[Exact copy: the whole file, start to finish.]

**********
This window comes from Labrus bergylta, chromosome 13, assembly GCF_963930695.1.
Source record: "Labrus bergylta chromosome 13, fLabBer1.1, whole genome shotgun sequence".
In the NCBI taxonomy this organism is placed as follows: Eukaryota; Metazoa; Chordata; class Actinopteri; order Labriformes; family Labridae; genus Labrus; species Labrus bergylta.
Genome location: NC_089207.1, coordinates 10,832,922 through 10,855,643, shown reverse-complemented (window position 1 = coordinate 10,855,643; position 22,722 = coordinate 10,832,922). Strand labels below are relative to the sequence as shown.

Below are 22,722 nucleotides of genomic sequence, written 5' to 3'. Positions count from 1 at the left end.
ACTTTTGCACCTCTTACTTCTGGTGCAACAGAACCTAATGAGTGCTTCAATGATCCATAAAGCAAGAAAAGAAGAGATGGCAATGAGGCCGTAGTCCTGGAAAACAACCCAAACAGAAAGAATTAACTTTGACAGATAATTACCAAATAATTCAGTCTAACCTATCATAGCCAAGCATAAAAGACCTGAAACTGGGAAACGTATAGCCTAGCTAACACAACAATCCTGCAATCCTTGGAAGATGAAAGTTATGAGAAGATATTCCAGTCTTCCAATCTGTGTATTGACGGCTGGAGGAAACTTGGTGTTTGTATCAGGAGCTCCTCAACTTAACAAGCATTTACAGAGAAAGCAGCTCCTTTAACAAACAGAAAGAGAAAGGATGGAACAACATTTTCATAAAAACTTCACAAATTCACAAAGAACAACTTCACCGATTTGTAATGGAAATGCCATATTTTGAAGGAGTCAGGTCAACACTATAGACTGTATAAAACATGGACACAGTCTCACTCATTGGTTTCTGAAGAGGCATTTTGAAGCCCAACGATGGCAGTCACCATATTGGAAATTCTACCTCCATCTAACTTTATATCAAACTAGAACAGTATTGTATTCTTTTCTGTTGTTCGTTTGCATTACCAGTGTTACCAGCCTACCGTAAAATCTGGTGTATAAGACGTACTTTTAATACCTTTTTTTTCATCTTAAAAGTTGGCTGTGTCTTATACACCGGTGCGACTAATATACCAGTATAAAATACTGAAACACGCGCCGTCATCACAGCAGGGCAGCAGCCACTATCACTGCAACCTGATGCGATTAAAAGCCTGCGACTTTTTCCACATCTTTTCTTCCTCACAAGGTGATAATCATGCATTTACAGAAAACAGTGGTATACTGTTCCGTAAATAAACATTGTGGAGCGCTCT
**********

This window comes from Labrus bergylta, chromosome 13, assembly GCF_963930695.1.
Source record: "Labrus bergylta chromosome 13, fLabBer1.1, whole genome shotgun sequence".
In the NCBI taxonomy this organism is placed as follows: Eukaryota; Metazoa; Chordata; class Actinopteri; order Labriformes; family Labridae; genus Labrus; species Labrus bergylta.
Genome location: NC_089207.1, coordinates 10,832,922 through 10,855,643, shown reverse-complemented (window position 1 = coordinate 10,855,643; position 22,722 = coordinate 10,832,922). Strand labels below are relative to the sequence as shown.

Below are 22,722 nucleotides of genomic sequence, written 5' to 3'. Positions count from 1 at the left end.
ACTTTTGCACCTCTTACTTCTGGTGCAACAGAACCTAATGAGTGCTTCAATGATCCATAAAGCAAGAAAAGAAGAGATGGCAATGAGGCCGTAGTCCTGGAAAACAACCCAAACAGAAAGAATTAACTTTGACAGATAATTACCAAATAATTCAGTCTAACCTATCATAGCCAAGCATAAAAGACCTGAAACTGGGAAACGTATAGCCTAGCTAACACAACAATCCTGCAATCCTTGGAAGATGAAAGTTATGAGAAGATATTCCAGTCTTCCAATCTGTGTATTGACGGCTGGAGGAAACTTGGTGTTTGTATCAGGAGCTCCTCAACTTAACAAGCATTTACAGAGAAAGCAGCTCCTTTAACAAACAGAAAGAGAAAGGATGGAACAACATTTTCATAAAAACTTCACAAATTCACAAAGAACAACTTCACCGATTTGTAATGGAAATGCCATATTTTGAAGGAGTCAGGTCAACACTATAGACTGTATAAAACATGGACACAGTCTCACTCATTGGTTTCTGAAGAGGCATTTTGAAGCCCAACGATGGCAGTCACCATATTGGAAATTCTACCTCCATCTAACTTTATATCAAACTAGAACAGTATTGTATTCTTTTCTGTTGTTCGTTTGCATTACCAGTGTTACCAGCCTACCGTAAAATCTGGTGTATAAGACGTACTTTTAATACCTTTTTTTTCATCTTAAAAGTTGGCTGTGTCTTATACACCGGTGCGACTAATATACCAGTATAAAATACTGAAACACGCGCCGTCATCACAGCAGGGCAGCAGCCACTATCACTGCAACCTGATGCGATTAAAAGCCTGCGACTTTTTCCACATCTTTTCTTCCTCACAAGGTGATAATCATGCATTTACAGAAAACAGTGGTATACTGTTCCGTAAATAAACATTGTGGAGCGCTCT